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Monday, 27 August 2012


The bidet was invented in France in the the late 17th century by Christophe des Rosiers. It got its name from a French word meaning ‘pony’ as it looked like an undersized horse.

Early bidets were long, low wooden cabinets, with a metal or china bowl inset in the middle. A lady would sit astride it and wash her nether regions.

The first written record of a bidet appears in a 1710 account of the Marquis d’Argenson, who noted that he had an audience with one Mademoiselle de Prie “as she sat astride her bidet.”

By the mid 18th century bidets were prized designer items in France. Madame La Pompadour possessed two particularly fancy examples. One had a rosewood cabinet decorated with a floral inlay; the other was in walnut, with a red leather backrest. Ladies received guests, both men and women, while sitting astride their bidets.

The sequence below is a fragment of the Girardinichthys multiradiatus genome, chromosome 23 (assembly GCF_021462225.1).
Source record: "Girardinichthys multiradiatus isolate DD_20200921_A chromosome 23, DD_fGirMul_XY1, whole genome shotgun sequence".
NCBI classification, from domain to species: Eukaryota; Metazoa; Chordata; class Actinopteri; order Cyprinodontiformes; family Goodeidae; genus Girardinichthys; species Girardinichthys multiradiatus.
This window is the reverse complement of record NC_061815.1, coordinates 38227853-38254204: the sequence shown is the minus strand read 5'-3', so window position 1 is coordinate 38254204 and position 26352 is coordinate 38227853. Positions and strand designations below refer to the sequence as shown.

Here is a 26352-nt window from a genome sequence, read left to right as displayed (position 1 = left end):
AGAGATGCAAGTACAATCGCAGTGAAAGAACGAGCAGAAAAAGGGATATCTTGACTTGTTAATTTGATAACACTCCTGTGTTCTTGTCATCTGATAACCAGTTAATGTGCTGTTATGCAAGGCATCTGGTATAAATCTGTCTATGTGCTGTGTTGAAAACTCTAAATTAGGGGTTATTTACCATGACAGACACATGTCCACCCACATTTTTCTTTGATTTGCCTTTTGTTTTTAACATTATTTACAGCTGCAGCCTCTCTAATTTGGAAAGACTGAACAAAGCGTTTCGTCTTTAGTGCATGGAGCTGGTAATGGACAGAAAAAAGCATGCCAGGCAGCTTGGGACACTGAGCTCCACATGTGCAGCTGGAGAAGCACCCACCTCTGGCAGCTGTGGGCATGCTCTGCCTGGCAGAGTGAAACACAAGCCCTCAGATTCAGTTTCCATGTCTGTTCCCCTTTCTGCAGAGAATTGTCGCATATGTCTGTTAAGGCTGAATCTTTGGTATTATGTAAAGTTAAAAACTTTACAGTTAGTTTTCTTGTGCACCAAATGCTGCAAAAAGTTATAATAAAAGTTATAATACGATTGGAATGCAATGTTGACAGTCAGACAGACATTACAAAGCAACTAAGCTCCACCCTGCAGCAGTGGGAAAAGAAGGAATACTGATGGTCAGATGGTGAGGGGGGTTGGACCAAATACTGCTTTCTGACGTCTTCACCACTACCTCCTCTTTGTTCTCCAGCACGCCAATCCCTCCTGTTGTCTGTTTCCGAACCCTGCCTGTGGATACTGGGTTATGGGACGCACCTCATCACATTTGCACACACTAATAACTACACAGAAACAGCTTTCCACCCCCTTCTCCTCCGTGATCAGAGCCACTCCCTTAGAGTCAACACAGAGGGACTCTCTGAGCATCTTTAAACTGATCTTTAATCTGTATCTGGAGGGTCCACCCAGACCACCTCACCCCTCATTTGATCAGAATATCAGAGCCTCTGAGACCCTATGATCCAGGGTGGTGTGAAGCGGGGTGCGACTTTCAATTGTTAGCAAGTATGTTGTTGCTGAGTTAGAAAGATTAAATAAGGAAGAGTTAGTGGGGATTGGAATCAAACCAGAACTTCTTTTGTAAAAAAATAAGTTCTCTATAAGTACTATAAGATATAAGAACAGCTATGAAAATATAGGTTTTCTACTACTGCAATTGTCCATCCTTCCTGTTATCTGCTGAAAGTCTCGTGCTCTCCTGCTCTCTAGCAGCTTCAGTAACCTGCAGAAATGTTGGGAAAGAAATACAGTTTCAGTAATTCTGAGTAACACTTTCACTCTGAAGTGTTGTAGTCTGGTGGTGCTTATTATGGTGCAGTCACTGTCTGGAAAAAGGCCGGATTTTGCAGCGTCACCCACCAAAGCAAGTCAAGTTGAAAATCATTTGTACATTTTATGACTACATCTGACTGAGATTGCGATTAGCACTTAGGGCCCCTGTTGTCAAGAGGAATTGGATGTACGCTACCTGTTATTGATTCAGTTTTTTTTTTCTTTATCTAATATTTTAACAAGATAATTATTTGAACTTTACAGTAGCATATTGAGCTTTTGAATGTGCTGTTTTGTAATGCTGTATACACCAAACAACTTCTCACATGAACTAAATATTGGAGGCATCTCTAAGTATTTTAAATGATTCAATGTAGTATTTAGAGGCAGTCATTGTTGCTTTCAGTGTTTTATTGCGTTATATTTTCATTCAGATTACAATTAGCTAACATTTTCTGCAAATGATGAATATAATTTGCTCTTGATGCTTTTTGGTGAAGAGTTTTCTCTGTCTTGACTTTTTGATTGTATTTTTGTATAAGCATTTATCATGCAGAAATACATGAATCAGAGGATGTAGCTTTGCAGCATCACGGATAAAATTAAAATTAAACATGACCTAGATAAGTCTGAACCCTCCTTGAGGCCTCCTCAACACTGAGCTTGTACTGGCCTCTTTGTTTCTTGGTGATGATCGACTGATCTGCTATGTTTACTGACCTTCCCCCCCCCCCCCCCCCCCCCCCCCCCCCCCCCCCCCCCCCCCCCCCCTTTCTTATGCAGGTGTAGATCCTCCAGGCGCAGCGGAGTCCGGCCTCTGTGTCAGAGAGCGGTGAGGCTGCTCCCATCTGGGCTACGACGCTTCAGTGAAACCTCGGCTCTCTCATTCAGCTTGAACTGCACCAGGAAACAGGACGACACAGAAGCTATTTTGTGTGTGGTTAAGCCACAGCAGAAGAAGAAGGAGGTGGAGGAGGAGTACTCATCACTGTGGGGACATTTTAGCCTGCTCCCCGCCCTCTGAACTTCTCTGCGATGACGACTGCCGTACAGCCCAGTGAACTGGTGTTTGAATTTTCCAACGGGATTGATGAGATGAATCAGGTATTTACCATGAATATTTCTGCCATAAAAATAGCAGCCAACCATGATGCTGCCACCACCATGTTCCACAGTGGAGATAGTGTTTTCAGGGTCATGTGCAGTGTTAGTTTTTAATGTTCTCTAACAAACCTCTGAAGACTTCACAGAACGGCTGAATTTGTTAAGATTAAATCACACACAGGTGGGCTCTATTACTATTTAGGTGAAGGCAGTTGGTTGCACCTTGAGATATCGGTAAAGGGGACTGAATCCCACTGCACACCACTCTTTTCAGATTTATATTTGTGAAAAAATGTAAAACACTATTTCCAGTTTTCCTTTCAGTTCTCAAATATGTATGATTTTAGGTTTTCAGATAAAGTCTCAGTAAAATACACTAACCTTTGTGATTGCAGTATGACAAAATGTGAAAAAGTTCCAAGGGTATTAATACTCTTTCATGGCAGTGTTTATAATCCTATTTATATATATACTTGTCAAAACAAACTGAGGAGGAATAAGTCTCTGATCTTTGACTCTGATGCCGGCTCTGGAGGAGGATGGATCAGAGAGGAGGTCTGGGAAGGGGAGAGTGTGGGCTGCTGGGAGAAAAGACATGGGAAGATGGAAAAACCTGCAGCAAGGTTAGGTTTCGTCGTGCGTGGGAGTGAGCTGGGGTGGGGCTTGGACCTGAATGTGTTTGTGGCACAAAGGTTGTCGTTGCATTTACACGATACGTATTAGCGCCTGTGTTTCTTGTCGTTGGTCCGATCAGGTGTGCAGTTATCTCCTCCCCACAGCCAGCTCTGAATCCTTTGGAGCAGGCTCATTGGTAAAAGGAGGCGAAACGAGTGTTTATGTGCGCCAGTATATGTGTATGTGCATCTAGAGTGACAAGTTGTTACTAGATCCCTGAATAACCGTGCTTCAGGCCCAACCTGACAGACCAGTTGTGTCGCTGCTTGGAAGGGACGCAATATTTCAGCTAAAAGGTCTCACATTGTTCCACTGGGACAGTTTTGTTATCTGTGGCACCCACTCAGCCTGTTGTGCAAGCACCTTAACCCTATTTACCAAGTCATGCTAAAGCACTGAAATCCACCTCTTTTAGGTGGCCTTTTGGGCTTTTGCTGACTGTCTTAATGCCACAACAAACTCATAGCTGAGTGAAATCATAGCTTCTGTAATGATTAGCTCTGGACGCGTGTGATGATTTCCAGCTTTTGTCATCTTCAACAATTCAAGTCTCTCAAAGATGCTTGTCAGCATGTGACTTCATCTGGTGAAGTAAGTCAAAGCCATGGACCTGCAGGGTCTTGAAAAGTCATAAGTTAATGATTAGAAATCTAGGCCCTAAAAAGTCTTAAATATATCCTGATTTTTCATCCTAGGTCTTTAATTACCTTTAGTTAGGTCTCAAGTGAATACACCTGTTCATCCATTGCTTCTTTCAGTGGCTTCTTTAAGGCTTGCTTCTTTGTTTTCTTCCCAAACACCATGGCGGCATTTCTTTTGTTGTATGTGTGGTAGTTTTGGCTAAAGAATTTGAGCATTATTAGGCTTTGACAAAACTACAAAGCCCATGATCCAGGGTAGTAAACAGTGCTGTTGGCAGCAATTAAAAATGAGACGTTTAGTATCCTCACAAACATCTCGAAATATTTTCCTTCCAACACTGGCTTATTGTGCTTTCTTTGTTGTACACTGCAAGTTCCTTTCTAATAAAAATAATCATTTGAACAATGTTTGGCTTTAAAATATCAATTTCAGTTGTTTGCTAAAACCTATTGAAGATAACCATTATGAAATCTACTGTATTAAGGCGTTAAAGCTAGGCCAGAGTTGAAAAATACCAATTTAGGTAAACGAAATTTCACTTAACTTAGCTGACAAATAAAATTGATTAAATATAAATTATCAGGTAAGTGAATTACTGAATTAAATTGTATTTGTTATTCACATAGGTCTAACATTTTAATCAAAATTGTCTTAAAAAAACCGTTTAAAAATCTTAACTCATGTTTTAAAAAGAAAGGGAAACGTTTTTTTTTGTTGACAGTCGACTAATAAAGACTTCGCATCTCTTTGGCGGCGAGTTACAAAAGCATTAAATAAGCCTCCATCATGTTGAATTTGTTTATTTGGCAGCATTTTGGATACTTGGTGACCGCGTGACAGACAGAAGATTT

The bidet seat came about in the 1960s and was improved in the 1980s with the creation of the “washlet.” Using remote-controlled wands that spout water jets and finish with a warm-air dryer, the washlet is especially popular in Japan.


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